J. Soedradjad Djiwandono
J. Soedradjad Djiwandono, Emeritus Professor of Economics, Faculty of Economics and Business, Universitas Indonesia, and Adjunct Professor of International Economics, S. Rajaratnam School of International Studies (RSIS), Nanyang Technological University (NTU), Singapore.

The unusual condition holds due to, among others, restraint on wage increases for a number of years, a policy based on maintaining a band of bond yield difference between Japanese bonds and US bonds. Every time the market yield touched the upper limit, BOJ intervened by purchasing bonds, and vice versa in a reversed condition. I am actually familiar with this technique, operating a similar technique during my time at Bank Indonesia, relying on an exchange rate differential between our Rupiah and the USD, instead of a bond yield difference, as the band limit of upper and lower bounds.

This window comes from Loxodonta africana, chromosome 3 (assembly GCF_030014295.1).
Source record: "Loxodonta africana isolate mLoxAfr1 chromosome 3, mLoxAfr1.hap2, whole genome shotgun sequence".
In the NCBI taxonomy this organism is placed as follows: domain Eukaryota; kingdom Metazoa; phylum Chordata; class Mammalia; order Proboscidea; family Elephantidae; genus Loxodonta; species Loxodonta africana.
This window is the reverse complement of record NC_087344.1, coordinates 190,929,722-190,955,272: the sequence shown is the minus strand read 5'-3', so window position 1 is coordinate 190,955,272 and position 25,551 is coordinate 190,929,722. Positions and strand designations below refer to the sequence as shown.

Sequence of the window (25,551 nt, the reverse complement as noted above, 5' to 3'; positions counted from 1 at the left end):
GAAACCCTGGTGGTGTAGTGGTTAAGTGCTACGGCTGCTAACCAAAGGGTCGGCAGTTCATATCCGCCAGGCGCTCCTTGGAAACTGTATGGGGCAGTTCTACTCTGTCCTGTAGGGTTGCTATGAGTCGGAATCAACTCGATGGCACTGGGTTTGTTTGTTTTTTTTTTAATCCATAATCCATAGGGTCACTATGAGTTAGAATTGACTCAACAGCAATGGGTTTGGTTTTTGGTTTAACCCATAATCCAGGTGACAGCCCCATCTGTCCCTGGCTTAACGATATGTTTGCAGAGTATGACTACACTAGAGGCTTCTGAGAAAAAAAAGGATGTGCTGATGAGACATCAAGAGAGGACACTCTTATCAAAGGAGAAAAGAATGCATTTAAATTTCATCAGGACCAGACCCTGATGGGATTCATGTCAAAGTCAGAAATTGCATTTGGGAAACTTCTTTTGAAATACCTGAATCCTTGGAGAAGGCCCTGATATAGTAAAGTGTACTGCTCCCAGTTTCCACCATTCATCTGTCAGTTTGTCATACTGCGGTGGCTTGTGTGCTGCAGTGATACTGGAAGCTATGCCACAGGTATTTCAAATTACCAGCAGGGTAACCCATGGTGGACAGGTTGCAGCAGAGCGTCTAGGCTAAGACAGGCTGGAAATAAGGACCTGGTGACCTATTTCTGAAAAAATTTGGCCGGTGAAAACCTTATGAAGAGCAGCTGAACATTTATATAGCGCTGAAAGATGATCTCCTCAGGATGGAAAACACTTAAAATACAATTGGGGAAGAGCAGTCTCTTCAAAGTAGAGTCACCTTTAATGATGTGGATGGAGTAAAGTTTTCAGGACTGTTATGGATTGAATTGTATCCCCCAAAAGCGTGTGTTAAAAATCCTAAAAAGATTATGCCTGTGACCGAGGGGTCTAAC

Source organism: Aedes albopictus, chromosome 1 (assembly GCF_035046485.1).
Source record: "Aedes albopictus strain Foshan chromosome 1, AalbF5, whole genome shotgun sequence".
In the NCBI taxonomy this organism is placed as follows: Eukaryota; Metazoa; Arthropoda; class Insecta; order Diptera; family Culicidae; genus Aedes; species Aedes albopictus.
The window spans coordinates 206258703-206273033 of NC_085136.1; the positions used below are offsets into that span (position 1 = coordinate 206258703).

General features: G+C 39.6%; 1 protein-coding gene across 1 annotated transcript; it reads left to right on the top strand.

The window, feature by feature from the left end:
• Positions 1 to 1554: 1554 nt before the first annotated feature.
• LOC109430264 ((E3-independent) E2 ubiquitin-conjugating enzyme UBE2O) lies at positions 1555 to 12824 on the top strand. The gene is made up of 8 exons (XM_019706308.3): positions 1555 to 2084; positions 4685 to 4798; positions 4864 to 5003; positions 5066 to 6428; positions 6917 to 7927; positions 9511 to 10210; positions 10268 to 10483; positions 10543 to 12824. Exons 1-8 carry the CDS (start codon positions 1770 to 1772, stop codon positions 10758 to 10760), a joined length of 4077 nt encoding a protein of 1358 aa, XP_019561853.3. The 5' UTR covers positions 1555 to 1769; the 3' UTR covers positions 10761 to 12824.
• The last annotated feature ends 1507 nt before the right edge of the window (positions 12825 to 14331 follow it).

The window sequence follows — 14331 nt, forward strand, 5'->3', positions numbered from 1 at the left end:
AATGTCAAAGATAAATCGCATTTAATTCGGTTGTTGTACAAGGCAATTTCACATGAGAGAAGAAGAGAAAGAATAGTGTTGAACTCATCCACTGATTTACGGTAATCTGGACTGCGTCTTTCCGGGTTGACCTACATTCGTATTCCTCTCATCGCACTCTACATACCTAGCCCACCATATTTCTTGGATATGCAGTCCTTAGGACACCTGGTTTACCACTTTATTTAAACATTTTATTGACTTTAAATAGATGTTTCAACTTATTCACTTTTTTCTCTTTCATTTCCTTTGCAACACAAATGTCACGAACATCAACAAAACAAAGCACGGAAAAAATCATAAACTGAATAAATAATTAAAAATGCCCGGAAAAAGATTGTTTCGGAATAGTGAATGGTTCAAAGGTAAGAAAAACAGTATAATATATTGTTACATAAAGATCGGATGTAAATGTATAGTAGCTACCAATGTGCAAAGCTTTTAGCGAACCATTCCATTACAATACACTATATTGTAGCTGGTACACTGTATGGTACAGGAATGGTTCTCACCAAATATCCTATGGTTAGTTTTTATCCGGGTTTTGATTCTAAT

However, it has been reported of late, in the Financial Times, for instance, that the market seems to want to have a different guideline for its day-to-day operations. This is the challenge BOJ must face and the one I am alluding to here. The US Fed and the ECB both learned their lesson from the Seventies experience, when the US waited for too long, till the arrival of the decisive Governor Paul Volcker as the new Fed Chair. He immediately acted by raising fed fund rates substantially, several times in fact, to quench uncontrolled inflation. Learning that lesson, Fed Chair Powell also raised fed fund rates substantially, by 75 basis points, and will repeat this in September. The ECB under President Christian Laggard did something similar for the EU. 

Both policies seem to work as expected, but there must be a cost to pay, as no economy could avoid Professor Milton Friedman’s dictum that there is no such thing as a free lunch.